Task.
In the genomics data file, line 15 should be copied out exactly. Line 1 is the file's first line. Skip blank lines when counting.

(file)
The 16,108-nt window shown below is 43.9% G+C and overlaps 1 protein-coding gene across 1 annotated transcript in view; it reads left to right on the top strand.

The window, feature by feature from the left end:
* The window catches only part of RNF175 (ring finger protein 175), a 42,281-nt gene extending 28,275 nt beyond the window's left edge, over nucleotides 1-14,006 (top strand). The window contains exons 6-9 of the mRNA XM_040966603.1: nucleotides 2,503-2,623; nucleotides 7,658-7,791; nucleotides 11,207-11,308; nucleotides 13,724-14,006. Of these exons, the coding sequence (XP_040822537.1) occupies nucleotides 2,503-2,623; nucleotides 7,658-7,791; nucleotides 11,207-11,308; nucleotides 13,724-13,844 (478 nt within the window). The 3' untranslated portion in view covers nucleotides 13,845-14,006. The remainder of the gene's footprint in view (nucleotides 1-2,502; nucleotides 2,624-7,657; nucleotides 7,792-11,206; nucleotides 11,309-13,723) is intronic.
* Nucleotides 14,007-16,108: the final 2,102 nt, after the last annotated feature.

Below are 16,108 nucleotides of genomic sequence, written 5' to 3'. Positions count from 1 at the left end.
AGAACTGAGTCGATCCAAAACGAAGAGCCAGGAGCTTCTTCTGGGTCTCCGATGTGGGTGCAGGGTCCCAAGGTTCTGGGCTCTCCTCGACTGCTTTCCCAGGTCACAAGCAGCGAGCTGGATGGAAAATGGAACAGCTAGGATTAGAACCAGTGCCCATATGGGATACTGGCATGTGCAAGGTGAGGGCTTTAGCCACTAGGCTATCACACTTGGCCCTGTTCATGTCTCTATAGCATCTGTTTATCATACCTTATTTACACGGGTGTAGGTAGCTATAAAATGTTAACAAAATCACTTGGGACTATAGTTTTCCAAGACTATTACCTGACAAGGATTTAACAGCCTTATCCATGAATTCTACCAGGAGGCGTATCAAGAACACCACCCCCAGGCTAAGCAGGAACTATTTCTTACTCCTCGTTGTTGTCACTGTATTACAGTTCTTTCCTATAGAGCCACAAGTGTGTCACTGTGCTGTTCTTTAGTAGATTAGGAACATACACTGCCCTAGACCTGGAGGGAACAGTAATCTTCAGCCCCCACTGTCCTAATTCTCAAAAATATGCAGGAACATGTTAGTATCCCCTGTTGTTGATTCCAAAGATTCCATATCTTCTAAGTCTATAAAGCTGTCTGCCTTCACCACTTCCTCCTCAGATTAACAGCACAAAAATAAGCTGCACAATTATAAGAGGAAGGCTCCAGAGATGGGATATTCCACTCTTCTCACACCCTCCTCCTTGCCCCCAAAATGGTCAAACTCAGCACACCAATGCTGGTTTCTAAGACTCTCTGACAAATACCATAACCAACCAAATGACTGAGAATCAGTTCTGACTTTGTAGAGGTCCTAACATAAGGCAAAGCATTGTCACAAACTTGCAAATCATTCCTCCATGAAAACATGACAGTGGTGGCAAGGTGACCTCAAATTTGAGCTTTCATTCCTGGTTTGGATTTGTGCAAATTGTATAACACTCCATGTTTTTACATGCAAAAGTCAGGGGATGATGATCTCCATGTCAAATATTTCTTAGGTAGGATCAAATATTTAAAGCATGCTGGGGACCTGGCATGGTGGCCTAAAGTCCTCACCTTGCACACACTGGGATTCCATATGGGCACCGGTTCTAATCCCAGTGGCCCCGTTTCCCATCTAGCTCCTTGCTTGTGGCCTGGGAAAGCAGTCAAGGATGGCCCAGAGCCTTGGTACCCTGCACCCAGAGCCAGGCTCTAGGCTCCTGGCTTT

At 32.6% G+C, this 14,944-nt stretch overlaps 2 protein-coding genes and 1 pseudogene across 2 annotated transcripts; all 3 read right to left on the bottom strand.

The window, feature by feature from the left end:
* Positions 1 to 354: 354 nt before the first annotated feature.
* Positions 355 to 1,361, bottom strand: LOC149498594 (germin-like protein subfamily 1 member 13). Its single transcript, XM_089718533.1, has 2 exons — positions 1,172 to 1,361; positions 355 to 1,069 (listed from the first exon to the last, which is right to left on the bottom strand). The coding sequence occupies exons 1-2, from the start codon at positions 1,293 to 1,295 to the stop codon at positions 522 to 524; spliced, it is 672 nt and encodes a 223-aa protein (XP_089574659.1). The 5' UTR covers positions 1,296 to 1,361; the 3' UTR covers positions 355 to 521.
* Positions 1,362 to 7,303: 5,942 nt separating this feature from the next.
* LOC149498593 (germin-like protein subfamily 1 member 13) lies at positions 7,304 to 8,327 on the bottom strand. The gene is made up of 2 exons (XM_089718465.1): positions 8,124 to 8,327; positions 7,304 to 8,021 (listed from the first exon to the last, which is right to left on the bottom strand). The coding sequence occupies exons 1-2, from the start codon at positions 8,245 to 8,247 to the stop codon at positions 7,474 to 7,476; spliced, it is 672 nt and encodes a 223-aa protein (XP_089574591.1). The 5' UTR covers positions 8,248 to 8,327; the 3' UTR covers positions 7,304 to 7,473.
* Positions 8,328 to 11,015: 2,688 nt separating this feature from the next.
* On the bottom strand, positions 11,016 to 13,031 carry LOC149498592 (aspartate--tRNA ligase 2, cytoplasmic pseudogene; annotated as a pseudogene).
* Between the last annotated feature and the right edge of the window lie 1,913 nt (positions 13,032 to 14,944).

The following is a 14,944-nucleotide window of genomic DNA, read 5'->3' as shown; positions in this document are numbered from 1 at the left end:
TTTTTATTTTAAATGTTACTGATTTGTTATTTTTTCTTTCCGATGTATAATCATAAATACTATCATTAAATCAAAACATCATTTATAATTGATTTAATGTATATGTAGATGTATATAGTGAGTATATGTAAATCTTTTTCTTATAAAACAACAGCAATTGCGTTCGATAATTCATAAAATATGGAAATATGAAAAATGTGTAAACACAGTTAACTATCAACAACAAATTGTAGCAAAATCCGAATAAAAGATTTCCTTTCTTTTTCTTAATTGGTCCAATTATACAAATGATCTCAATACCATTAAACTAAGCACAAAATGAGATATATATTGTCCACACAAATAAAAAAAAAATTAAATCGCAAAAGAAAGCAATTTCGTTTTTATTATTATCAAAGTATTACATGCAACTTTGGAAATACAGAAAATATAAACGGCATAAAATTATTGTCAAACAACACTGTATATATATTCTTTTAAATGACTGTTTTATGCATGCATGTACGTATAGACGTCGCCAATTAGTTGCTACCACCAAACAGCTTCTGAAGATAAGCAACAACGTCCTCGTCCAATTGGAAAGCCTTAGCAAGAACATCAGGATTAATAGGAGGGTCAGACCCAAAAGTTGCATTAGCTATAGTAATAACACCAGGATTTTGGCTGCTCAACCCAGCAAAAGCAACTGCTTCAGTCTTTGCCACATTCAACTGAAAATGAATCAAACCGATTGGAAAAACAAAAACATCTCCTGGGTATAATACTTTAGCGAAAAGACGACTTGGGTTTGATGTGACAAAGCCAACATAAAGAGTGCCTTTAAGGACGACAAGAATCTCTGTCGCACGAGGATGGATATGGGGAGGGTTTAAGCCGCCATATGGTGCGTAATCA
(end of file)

* Between the last annotated feature and the right edge of the window lie 1,913 nt (positions 13,032 to 14,944).